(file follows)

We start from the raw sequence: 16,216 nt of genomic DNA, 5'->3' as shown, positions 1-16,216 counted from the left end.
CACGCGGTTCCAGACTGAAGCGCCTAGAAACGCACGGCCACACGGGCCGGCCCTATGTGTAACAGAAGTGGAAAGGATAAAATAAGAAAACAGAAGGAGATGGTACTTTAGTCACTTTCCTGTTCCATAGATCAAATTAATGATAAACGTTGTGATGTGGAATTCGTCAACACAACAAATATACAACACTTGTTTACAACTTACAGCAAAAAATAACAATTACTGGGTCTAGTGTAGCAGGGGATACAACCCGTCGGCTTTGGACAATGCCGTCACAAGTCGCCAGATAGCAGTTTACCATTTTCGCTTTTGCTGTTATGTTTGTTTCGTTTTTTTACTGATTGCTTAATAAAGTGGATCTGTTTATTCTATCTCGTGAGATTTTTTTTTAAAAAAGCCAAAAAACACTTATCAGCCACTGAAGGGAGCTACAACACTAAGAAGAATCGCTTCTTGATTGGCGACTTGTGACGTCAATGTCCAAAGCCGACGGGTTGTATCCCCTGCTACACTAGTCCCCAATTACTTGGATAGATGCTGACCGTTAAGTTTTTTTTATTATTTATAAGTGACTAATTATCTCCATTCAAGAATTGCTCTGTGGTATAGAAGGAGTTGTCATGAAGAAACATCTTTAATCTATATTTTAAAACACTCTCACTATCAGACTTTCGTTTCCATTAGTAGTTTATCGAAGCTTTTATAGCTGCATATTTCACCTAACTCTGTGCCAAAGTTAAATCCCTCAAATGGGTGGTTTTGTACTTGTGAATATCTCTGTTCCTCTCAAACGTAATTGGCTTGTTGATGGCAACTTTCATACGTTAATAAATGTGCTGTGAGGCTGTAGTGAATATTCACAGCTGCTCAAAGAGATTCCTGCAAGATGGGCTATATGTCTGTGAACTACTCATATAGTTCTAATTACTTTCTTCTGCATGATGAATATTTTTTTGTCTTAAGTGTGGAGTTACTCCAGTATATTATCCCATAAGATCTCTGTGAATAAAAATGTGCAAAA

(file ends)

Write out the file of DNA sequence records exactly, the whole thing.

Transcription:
We start from the raw sequence: 16,216 nt of genomic DNA, 5'->3' as shown, positions 1-16,216 counted from the left end.
CACGCGGTTCCAGACTGAAGCGCCTAGAAACGCACGGCCACACGGGCCGGCCCTATGTGTAACAGAAGTGGAAAGGATAAAATAAGAAAACAGAAGGAGATGGTACTTTAGTCACTTTCCTGTTCCATAGATCAAATTAATGATAAACGTTGTGATGTGGAATTCGTCAACACAACAAATATACAACACTTGTTTACAACTTACAGCAAAAAATAACAATTACTGGGTCTAGTGTAGCAGGGGATACAACCCGTCGGCTTTGGACAATGCCGTCACAAGTCGCCAGATAGCAGTTTACCATTTTCGCTTTTGCTGTTATGTTTGTTTCGTTTTTTTACTGATTGCTTAATAAAGTGGATCTGTTTATTCTATCTCGTGAGATTTTTTTTTAAAAAAGCCAAAAAACACTTATCAGCCACTGAAGGGAGCTACAACACTAAGAAGAATCGCTTCTTGATTGGCGACTTGTGACGTCAATGTCCAAAGCCGACGGGTTGTATCCCCTGCTACACTAGTCCCCAATTACTTGGATAGATGCTGACCGTTAAGTTTTTTTTATTATTTATAAGTGACTAATTATCTCCATTCAAGAATTGCTCTGTGGTATAGAAGGAGTTGTCATGAAGAAACATCTTTAATCTATATTTTAAAACACTCTCACTATCAGACTTTCGTTTCCATTAGTAGTTTATCGAAGCTTTTATAGCTGCATATTTCACCTAACTCTGTGCCAAAGTTAAATCCCTCAAATGGGTGGTTTTGTACTTGTGAATATCTCTGTTCCTCTCAAACGTAATTGGCTTGTTGATGGCAACTTTCATACGTTAATAAATGTGCTGTGAGGCTGTAGTGAATATTCACAGCTGCTCAAAGAGATTCCTGCAAGATGGGCTATATGTCTGTGAACTACTCATATAGTTCTAATTACTTTCTTCTGCATGATGAATATTTTTTTGTCTTAAGTGTGGAGTTACTCCAGTATATTATCCCATAAGATCTCTGTGAATAAAAATGTGCAAAA